The optometry center project entails the development of a total eye care centre. The optometrist store will carry out activities such as clinical assessment of eyes and prescribing to customers the right products. The store will offer glasses, sunglasses, and contact lenses.
The project is viable in that almost 480,000 Australians are visually impaired. This makes the Optometry and Optical Dispensing industry a target for many investors. The industry could generate revenue of $1.57 billion, indicating an increase of almost 0.8% from 2010. In terms of total spending in the health care sector, Optometry and Optical Dispensing industry takes 0.8% of the total expenditure.
Thus, prior to commencement of the business, the entrepreneur needs to source viable suppliers, medical staff, and the right equipment and also find the right channels to market the products (Zurn et al., 2004; Sullivan & Steven, 2003). The project intends to provide the community with health requirements and consequently fill the gaps in the market.
After developing the project, we have inculcated the requirements needed in any optometry business. Most of these are competitors and development of SMART objectives (Sekaran, 2005). For instance, initially we thought the project had very few competitors but having been located in an affluent neighborhood; competition from other private businesses was likely to crop up. Thus, to beat this, we had to develop strategies such as the 40 minutes free consultation time.
Additionally, the event was a complete learning experience for the members as sources of money were not real. This became a real constraint on our part, coupled with the sourcing of products for the project. Thus in future, prior to any business venture, one needs to plan ahead and have other sources of money other than completely relying on the allocation of funds, perhaps, from the health care industry.
Further, employee satisfaction is also important in such a business as it avoids unpleasant surprises such as employee resignation and ensuring that turnover is maintained over the years (O’Brien & Dowling, 2000; Freeman, 2000). This is especially vital in a competitive industry as well as an income generating industry in the sense that most of the populations have eye care problems.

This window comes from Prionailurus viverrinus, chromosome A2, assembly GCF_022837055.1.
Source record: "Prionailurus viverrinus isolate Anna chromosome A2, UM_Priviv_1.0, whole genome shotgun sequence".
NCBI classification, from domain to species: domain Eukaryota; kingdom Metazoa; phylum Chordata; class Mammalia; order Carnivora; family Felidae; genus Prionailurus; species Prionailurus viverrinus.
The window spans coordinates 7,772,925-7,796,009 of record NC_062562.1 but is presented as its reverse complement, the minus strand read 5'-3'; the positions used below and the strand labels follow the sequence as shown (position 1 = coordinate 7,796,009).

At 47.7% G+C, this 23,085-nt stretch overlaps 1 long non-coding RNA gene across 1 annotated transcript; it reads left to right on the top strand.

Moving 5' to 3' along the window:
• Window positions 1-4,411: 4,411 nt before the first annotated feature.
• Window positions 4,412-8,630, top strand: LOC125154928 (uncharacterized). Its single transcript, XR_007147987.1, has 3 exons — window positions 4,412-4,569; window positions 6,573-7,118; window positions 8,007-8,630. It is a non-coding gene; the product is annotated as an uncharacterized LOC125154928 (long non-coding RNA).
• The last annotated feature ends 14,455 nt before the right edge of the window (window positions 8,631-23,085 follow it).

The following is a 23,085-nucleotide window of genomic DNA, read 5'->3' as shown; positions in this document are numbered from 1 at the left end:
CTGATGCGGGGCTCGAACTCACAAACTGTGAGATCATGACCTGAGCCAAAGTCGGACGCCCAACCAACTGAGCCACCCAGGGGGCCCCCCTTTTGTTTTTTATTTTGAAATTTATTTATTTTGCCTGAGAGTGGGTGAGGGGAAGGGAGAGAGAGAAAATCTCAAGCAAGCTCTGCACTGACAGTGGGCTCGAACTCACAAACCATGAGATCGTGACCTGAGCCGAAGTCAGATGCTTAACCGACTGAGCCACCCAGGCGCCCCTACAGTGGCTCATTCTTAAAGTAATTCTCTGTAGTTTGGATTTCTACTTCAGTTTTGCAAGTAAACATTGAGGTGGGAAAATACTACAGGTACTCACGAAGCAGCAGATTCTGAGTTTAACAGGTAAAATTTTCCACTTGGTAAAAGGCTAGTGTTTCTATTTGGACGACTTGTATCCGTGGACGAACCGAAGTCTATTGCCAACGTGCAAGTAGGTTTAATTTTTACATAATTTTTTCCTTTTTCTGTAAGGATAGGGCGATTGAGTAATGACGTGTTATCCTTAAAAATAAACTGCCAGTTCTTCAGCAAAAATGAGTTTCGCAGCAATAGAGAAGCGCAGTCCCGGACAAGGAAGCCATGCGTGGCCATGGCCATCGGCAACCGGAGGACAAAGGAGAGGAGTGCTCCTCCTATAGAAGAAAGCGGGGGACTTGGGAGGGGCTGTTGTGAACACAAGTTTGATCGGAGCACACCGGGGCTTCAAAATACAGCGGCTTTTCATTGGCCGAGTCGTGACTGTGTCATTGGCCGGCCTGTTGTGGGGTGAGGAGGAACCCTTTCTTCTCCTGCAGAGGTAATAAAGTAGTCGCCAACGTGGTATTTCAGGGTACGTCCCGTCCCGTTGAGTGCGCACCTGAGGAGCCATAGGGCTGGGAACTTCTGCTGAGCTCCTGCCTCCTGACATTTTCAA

A notable significance of the venture in the learning process was the few constraints we identified, while completely ignoring other vital aspects such as maintenance of the right stock. In such a business, however, bulk buying is vital as economies of scale would mostly apply (Armstrong, 2006).
Further, the creation of customer-tailored products is very vital as this makes the customer develop a one on one relationship with the retailer. In future developments, customer satisfaction, product quality, the need to consider reigning competition and development of the most current products are among the key factors to consider prior to engaging in any business.
Product sourcing was realized to be hectic in the sense that in the optometry industry, many people would like to keep abreast with the latest fashions. Thus it is vital to maintain the same especially for an affluent neighborhood (Meng, 2000). In future endeavors, entrepreneurs need to think of more than a single source of capital, various suppliers and the competition they are bound to face. This was a limitation to our project.
Armstrong, M. 2006. A handbook of human resource management practice. London; Kogan Page Publishers
Freeman, R. 2000. ‘Job satisfaction as an economic variable’. American Economic Review, 68: 135-141.
Meng, R. 2000. ‘The relationship between unions and job satisfaction. Applied Economics, 22:1635-1648.
O’Brien, G. E. & P. Dowling. 2000. ‘Age and job satisfaction.’ Australian Psychologist, 16, 49-61.
Sekaran, U. 2005. Research methods for business: A skill-building approach (4th Ed.). New York: John Wiley & Sons.
Sullivan, A. & Steven, M. S. 2003. Economics: Principles in action. Upper Saddle River, New Jersey: Prentice Hall.
Zurn, P., Dal Poz, M. R., Stillwell, B., & Adams, O. 2004. ‘Imbalance in the health workforce’. Human Resources for Health, 2 (13), 45- 69